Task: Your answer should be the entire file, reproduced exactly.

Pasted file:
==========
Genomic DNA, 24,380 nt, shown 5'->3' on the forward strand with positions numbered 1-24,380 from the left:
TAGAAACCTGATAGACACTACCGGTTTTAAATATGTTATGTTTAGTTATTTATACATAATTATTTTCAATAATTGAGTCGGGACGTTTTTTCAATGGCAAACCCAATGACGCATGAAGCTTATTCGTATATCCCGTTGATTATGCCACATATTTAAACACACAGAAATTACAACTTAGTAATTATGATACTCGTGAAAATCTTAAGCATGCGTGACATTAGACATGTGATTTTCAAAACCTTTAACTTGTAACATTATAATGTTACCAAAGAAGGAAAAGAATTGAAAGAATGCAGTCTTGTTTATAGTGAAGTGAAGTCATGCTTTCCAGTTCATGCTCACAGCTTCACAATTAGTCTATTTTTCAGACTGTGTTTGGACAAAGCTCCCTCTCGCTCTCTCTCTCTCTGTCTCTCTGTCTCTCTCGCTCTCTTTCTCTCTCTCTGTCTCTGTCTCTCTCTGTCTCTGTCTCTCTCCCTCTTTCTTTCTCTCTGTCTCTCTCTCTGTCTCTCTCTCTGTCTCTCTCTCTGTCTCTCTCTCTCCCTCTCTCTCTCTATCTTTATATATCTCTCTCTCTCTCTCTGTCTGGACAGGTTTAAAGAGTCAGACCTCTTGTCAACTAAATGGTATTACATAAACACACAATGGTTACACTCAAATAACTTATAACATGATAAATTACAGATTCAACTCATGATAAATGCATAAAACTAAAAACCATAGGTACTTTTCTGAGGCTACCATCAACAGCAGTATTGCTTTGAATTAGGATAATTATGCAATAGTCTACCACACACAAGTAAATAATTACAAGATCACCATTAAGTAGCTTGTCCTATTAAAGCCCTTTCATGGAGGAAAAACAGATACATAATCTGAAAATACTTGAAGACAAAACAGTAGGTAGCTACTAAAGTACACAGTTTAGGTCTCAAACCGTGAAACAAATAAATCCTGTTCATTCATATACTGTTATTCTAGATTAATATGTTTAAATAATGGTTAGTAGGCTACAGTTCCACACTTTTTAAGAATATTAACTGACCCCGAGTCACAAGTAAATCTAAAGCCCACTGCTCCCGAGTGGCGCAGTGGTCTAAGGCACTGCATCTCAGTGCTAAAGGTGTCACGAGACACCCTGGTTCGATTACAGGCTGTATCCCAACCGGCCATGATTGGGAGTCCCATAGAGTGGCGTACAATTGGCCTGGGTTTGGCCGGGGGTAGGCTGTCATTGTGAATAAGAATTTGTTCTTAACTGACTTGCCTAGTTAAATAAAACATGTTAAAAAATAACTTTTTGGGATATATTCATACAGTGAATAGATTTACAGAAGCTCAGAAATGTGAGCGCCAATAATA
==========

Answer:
Genomic DNA, 24,380 nt, shown 5'->3' on the forward strand with positions numbered 1-24,380 from the left:
TAGAAACCTGATAGACACTACCGGTTTTAAATATGTTATGTTTAGTTATTTATACATAATTATTTTCAATAATTGAGTCGGGACGTTTTTTCAATGGCAAACCCAATGACGCATGAAGCTTATTCGTATATCCCGTTGATTATGCCACATATTTAAACACACAGAAATTACAACTTAGTAATTATGATACTCGTGAAAATCTTAAGCATGCGTGACATTAGACATGTGATTTTCAAAACCTTTAACTTGTAACATTATAATGTTACCAAAGAAGGAAAAGAATTGAAAGAATGCAGTCTTGTTTATAGTGAAGTGAAGTCATGCTTTCCAGTTCATGCTCACAGCTTCACAATTAGTCTATTTTTCAGACTGTGTTTGGACAAAGCTCCCTCTCGCTCTCTCTCTCTCTGTCTCTCTGTCTCTCTCGCTCTCTTTCTCTCTCTCTGTCTCTGTCTCTCTCTGTCTCTGTCTCTCTCCCTCTTTCTTTCTCTCTGTCTCTCTCTCTGTCTCTCTCTCTGTCTCTCTCTCTGTCTCTCTCTCTCCCTCTCTCTCTCTATCTTTATATATCTCTCTCTCTCTCTCTGTCTGGACAGGTTTAAAGAGTCAGACCTCTTGTCAACTAAATGGTATTACATAAACACACAATGGTTACACTCAAATAACTTATAACATGATAAATTACAGATTCAACTCATGATAAATGCATAAAACTAAAAACCATAGGTACTTTTCTGAGGCTACCATCAACAGCAGTATTGCTTTGAATTAGGATAATTATGCAATAGTCTACCACACACAAGTAAATAATTACAAGATCACCATTAAGTAGCTTGTCCTATTAAAGCCCTTTCATGGAGGAAAAACAGATACATAATCTGAAAATACTTGAAGACAAAACAGTAGGTAGCTACTAAAGTACACAGTTTAGGTCTCAAACCGTGAAACAAATAAATCCTGTTCATTCATATACTGTTATTCTAGATTAATATGTTTAAATAATGGTTAGTAGGCTACAGTTCCACACTTTTTAAGAATATTAACTGACCCCGAGTCACAAGTAAATCTAAAGCCCACTGCTCCCGAGTGGCGCAGTGGTCTAAGGCACTGCATCTCAGTGCTAAAGGTGTCACGAGACACCCTGGTTCGATTACAGGCTGTATCCCAACCGGCCATGATTGGGAGTCCCATAGAGTGGCGTACAATTGGCCTGGGTTTGGCCGGGGGTAGGCTGTCATTGTGAATAAGAATTTGTTCTTAACTGACTTGCCTAGTTAAATAAAACATGTTAAAAAATAACTTTTTGGGATATATTCATACAGTGAATAGATTTACAGAAGCTCAGAAATGTGAGCGCCAATAATA